Business Times - 17 Nov 2009
Tough going for bid to pare Fed
By LEON HADAR
US LAWMAKERS have been drawing plans on how to reform financial regulations and prevent another deadly meltdown, more than a year after the economic crisis started.
At the centre of the debate on Capitol Hill has been the role that the US central bank should (or shouldn't) play in regulating financial institutions.
Federal Reserve chairman Ben Bernanke, who is backed by President Barack Obama and his top economic aides, wants the Fed to take upon itself the responsibility of a top regulator. Both Republican and Democratic critics argue that the Fed has not had a very strong record as a regulator and want to deny the Fed any new regulatory powers.
Hence, while legislation offered by Democratic Representative Barney Frank of Massachussetts, the chairman of the House of Representatives' Financial Services Committee, posits a powerful bank regulatory role for the Fed, a bill proposed by Democratic Senator Christopher Dodd of Connecticut, chairman of the Senate Banking Committee, consolidates all federal bank regulators into one agency and strips the Fed as well as the Federal Deposit Insurance Corporation (FDIC) of the power to regulate banks.
Introducing his plan last week, Senator Dodd criticised the Fed's current regulatory power and proposed that the central bank focus on its traditional role in setting monetary policy.
'We saw over the last number of years, when they took on consumer protection responsibilities and the regulation of bank holding companies, it was an abysmal failure,' Mr Dodd said.
'I really want the Federal Reserve to get back to its core enterprises, in a sense, to do what it's designed to do, monetary policy, dealing, obviously with a lender of last resort, the payment systems. Those are what they're designed to do.'
In fact, the Fed has been under fierce political attack from populists on Capitol Hill since the start of the financial crisis. For example, libertarian Republican Representative Ron Paul of Texas, supported by both Republicans and Democrats, has authored a bill that would audit the central bank's monetary policies and decisions.
Mr Bernanke has expressed his opposition to the bill which, he argued, could lead to the politicisation of the independent central bank.
Mr Dodd and others who support the idea of having one powerful regulator note that the financial mess had occurred under the watchful eyes of the Fed.
Among other things, the Fed was responsible for regulating the mortgage industry and bank-holding companies. As well, the other current banking regulators who didn't seem to have the power or the will to scrutinise the conduct of the large financial institutions were able to exert much political influence in Washington.
Indeed, as many analysts have pointed out, financial institutions could shop around and pick federal regulators they liked. So, replacing that fragmentary regulatory system with one strong and effective regulator would have the power to resist these political pressures and take a tough stand with the financial industry.
One of the main reasons that Obama administration officials oppose Mr Dodd's plan is their concern that political opposition by the powerful financial institutions, which maintain a legion of lobbyists on Capitol Hill, would make it close to impossible to consolidate all the current regulators into one powerful entity.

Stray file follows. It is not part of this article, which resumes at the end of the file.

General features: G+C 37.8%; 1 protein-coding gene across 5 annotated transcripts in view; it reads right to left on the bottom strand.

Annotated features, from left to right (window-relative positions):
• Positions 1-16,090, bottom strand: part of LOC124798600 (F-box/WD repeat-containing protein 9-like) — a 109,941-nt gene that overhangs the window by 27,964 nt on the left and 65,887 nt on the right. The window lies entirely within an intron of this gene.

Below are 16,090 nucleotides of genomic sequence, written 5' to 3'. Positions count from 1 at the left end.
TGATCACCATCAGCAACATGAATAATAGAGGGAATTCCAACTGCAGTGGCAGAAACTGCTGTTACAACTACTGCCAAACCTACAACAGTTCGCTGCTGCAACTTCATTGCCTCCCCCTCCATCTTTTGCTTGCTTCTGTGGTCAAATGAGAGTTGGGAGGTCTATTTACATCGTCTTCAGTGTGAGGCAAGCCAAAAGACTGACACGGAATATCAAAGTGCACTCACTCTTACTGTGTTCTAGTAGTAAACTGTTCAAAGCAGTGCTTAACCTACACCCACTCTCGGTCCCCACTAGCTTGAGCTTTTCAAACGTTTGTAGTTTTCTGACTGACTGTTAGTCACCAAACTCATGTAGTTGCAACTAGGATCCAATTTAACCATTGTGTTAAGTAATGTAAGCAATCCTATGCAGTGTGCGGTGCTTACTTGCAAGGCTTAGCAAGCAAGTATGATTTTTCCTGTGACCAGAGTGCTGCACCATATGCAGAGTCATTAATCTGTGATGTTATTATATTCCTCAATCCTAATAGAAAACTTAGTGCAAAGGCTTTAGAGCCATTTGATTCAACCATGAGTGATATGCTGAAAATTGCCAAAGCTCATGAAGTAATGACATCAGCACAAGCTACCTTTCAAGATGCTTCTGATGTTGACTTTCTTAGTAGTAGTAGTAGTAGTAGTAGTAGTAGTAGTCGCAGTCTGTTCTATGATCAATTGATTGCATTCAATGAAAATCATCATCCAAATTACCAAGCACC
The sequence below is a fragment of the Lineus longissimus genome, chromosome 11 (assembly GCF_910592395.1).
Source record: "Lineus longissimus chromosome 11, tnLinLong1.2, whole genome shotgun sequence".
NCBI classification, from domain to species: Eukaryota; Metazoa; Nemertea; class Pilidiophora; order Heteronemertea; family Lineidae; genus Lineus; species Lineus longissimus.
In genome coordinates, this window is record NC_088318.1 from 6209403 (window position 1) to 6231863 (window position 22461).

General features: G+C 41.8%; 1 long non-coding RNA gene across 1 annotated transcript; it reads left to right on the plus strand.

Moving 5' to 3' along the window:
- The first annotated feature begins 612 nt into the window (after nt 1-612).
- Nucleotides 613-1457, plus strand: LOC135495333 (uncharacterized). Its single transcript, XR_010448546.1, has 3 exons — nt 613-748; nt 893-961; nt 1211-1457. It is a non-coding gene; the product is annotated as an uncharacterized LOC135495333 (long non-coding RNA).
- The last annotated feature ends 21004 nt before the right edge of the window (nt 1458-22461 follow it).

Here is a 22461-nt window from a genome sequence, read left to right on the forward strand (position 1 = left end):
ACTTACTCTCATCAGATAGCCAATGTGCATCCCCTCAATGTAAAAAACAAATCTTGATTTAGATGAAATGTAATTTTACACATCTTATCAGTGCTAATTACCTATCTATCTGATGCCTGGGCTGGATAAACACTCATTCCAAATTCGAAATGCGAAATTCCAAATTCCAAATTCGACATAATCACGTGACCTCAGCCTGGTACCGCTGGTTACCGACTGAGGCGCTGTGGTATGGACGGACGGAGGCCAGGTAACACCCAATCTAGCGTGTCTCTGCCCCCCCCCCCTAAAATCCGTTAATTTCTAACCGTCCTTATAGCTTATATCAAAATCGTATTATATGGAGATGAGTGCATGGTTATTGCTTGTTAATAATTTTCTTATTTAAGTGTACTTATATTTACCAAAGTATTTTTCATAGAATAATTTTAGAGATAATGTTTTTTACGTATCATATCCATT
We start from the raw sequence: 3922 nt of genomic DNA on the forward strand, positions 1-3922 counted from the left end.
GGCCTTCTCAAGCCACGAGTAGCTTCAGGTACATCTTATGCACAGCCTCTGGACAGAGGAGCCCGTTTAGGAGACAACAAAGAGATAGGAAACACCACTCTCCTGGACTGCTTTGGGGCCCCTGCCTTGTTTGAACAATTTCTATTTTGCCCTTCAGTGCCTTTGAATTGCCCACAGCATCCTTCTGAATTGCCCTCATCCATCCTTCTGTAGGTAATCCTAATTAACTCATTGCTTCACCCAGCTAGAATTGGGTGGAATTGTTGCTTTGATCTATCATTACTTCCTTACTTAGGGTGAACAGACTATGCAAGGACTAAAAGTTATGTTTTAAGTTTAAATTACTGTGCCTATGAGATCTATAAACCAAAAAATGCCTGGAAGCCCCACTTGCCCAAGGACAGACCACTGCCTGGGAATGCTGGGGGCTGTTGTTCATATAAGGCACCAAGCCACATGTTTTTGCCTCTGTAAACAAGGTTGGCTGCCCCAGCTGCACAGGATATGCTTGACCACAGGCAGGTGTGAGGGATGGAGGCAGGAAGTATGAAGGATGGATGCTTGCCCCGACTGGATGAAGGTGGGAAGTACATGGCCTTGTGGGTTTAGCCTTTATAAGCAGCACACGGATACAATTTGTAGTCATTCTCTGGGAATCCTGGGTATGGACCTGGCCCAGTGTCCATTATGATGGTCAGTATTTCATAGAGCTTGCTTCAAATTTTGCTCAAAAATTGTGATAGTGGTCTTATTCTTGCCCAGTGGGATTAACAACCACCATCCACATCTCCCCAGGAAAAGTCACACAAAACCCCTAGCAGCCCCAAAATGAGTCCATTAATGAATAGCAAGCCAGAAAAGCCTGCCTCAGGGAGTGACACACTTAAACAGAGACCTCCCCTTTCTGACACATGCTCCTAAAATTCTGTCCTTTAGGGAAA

Indeed, bankers who seem to be comfortable with the status quo are bound to use all their available power to challenge Mr Dodd's legislation, leading to a long legislative stalemate. From that perspective, the plan promoted by Mr Frank and supported by the White House has a better chance of being approved sooner than later.
Moreover, there is a danger that creating a single, consolidated bank regulator as well as transferring the Fed's responsibility for consumer protection of financial products to the new agency, could end up centralising too much power in the federal government in terms of regulating what are essentially private financial markets. That, in turn, would also allow lawmakers in Congress to put pressure on the new federal agency to pursue their narrow political interests.
The Fed, on the other hand, is supposed to be immune to that kind of political influence. And the central bank's role in conducting monetary policy requires an ability acquired through its regulatory function to monitor the financial system.
Indeed, critics of Mr Dodd's plans note that Britain has the kind of regulatory agency independent of the central bank which clearly failed to respond effectively to the financial crisis there.
In any case, neither the legislation in the Senate nor in the House of Representatives seems to provide any coherent plan to deal with the too-big-to-fail financial institutions, the gigantic banks - that if they fail - would bring down the system.
At the end of the day, the legislation that emerges from Capitol Hill will probably look more like the bill proposed by Mr Frank, under which the Fed assumes the role of the Big Regulator.
At the same time, as part of an effort to placate the Fed's critics in Congress, lawmakers will also approve legislation aimed at making the workings of the central bank more transparent.
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